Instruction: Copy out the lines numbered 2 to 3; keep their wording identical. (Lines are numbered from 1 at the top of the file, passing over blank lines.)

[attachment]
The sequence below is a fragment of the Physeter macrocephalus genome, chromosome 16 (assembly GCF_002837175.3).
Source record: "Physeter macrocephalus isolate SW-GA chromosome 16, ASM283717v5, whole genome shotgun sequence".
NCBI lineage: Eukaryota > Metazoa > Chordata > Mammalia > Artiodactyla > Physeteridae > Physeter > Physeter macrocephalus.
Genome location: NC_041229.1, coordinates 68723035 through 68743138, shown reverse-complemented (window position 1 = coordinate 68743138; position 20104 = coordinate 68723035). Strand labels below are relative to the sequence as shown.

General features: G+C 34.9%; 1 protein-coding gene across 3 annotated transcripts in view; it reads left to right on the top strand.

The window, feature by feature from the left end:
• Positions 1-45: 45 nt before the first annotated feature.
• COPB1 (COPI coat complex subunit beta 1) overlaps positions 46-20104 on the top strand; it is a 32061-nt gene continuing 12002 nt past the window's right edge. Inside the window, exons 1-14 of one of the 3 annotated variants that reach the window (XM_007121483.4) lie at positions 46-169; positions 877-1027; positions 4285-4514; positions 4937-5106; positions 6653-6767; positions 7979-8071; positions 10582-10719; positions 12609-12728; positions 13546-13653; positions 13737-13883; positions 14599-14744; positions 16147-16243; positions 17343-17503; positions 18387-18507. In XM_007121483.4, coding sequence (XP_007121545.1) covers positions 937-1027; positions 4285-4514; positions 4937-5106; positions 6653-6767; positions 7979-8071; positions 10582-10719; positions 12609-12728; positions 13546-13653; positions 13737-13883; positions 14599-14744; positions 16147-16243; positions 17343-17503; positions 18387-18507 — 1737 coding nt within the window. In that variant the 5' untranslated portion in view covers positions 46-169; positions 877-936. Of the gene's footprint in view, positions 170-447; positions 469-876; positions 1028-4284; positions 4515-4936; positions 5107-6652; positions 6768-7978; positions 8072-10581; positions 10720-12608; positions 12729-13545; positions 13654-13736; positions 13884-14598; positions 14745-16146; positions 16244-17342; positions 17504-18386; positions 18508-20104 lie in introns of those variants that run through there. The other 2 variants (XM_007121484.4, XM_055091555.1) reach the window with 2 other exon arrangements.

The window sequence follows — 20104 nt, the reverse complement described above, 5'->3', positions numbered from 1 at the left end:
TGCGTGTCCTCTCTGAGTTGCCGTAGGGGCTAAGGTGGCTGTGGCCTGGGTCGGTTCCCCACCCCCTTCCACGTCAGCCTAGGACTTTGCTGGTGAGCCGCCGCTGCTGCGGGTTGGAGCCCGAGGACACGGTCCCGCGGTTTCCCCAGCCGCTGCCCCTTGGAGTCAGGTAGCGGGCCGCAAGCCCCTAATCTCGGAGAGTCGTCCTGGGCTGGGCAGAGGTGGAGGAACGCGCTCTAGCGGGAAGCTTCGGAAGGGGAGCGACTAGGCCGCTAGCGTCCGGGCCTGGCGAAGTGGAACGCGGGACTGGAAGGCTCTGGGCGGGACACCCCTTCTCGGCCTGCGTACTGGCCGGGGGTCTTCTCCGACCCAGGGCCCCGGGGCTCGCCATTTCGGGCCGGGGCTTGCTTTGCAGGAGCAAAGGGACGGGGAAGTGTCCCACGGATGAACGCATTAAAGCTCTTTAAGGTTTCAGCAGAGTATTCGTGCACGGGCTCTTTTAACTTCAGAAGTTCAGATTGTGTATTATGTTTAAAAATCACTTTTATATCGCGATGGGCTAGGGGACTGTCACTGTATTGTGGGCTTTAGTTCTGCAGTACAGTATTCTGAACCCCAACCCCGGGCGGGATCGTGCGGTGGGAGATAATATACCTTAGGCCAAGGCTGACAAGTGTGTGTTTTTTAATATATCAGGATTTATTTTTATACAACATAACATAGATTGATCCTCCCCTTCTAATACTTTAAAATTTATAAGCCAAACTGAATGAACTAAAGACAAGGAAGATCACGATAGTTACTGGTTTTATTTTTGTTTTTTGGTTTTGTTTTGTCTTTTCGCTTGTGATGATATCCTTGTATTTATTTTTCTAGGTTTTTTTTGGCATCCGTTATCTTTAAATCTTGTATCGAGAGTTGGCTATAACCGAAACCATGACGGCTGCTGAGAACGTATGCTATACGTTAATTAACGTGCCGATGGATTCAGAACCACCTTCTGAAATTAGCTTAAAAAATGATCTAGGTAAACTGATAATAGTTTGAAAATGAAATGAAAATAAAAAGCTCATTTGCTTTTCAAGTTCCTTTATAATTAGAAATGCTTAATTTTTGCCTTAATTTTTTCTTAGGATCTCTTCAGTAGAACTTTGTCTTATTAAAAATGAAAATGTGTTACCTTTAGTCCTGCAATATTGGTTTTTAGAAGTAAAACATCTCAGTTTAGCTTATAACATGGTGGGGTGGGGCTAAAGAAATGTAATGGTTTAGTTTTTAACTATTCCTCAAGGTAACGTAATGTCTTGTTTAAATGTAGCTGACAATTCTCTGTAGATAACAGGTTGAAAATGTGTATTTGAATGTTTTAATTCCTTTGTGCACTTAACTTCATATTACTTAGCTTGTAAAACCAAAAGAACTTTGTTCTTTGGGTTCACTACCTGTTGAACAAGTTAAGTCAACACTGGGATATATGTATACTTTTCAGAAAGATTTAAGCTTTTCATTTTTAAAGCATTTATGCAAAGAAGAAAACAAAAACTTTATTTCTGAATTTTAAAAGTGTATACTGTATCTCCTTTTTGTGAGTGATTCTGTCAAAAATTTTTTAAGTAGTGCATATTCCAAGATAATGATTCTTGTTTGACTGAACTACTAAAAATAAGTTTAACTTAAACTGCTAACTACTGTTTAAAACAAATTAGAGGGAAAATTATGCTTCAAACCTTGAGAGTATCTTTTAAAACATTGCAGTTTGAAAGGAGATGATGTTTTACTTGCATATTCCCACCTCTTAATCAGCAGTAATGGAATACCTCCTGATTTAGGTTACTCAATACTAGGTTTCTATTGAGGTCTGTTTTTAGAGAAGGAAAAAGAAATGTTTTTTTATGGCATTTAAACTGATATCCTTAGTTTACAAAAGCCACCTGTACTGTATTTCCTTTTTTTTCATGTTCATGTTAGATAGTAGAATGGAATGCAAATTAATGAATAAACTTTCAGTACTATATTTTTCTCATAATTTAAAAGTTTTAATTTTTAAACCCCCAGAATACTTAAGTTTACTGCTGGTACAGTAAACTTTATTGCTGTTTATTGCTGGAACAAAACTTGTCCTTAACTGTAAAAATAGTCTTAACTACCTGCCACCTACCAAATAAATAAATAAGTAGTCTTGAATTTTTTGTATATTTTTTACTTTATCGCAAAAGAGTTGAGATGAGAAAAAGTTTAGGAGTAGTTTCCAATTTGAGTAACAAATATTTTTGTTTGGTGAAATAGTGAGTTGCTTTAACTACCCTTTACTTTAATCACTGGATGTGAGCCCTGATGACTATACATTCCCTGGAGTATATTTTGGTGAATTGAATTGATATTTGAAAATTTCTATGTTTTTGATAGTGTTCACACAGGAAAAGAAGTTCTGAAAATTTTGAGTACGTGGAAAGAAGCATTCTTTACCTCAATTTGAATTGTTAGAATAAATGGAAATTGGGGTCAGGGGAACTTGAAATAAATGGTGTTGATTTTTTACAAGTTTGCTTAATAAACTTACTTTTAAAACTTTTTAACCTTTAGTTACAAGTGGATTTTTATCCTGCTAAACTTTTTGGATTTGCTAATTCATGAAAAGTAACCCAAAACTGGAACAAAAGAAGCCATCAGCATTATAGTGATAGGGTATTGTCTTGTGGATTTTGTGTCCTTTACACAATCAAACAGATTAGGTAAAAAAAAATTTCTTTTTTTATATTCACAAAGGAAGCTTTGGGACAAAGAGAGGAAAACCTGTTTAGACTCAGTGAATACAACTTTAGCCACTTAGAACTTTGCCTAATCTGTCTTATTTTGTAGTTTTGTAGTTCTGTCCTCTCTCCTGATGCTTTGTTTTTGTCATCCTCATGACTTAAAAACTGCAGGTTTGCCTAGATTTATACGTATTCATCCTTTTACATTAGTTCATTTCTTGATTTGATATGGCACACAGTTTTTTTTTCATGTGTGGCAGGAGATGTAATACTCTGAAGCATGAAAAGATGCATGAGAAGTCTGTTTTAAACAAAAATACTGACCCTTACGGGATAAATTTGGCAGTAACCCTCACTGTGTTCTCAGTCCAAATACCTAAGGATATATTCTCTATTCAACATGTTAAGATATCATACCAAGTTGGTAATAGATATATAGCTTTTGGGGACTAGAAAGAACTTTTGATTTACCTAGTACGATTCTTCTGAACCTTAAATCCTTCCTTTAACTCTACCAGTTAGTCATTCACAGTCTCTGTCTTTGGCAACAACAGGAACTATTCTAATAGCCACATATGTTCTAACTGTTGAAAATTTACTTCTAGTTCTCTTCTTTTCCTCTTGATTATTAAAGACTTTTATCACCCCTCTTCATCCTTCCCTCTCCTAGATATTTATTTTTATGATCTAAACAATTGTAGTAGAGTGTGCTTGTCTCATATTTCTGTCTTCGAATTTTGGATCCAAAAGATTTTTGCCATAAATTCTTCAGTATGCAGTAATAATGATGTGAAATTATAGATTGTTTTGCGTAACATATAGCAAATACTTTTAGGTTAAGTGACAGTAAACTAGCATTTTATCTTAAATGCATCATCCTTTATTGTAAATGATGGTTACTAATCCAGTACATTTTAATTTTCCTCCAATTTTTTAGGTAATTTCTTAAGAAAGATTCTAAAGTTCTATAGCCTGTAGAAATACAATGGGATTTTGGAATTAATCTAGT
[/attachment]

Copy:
Source record: "Physeter macrocephalus isolate SW-GA chromosome 16, ASM283717v5, whole genome shotgun sequence".
NCBI lineage: Eukaryota > Metazoa > Chordata > Mammalia > Artiodactyla > Physeteridae > Physeter > Physeter macrocephalus.